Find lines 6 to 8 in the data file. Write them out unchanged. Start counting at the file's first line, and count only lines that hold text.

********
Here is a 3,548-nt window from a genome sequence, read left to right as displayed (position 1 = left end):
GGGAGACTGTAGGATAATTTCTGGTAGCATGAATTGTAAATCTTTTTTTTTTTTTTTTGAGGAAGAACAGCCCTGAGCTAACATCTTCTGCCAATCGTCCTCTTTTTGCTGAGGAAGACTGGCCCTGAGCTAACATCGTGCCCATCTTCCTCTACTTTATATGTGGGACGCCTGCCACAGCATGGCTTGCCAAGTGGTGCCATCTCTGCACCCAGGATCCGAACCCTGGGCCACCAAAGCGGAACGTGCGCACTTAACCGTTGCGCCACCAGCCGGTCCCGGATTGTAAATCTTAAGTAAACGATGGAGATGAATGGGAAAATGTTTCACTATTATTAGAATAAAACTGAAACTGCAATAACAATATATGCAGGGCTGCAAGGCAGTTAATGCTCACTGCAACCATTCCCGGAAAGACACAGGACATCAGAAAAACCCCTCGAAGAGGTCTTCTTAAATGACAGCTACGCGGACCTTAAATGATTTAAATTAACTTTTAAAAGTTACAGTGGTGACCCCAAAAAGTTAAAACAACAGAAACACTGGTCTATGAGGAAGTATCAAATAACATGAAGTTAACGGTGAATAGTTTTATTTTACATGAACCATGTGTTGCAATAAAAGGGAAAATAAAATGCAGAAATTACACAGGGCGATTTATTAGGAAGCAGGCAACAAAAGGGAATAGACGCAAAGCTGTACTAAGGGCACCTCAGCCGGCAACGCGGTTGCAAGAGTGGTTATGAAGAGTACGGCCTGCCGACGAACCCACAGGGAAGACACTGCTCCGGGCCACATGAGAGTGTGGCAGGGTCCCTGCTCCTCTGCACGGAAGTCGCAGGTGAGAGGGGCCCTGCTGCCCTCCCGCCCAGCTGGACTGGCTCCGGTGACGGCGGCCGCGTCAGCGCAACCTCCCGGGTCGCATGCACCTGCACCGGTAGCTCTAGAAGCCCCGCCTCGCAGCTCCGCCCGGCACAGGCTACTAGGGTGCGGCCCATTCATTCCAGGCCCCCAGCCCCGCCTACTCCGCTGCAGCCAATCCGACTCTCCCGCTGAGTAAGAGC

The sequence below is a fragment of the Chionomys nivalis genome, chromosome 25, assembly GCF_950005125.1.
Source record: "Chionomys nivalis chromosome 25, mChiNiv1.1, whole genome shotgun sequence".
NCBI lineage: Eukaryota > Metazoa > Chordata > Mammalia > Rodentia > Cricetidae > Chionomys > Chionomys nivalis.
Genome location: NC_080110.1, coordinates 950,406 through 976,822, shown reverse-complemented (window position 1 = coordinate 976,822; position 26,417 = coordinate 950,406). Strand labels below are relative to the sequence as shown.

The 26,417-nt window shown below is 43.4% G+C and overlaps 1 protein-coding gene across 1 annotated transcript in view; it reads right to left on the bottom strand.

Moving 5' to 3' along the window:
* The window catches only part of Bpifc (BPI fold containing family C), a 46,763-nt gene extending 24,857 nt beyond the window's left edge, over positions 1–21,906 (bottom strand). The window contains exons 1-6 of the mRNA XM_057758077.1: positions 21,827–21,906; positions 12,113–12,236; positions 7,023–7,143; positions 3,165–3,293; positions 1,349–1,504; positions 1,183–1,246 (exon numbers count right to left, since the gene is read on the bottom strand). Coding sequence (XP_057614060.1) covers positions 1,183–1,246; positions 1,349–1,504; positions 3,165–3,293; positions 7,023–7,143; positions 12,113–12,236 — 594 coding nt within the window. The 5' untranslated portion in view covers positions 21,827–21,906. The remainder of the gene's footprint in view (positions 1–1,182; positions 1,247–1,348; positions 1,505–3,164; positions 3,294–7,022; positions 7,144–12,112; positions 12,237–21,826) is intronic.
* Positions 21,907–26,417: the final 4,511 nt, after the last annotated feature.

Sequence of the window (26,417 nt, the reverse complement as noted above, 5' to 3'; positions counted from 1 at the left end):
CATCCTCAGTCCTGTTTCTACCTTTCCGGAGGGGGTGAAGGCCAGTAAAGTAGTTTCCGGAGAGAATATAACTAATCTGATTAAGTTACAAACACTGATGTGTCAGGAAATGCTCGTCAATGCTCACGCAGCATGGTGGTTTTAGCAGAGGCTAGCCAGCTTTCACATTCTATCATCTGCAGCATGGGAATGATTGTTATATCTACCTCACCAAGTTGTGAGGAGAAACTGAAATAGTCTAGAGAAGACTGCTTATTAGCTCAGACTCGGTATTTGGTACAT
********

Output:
Genome location: NC_080110.1, coordinates 950,406 through 976,822, shown reverse-complemented (window position 1 = coordinate 976,822; position 26,417 = coordinate 950,406). Strand labels below are relative to the sequence as shown.

The 26,417-nt window shown below is 43.4% G+C and overlaps 1 protein-coding gene across 1 annotated transcript in view; it reads right to left on the bottom strand.

Moving 5' to 3' along the window: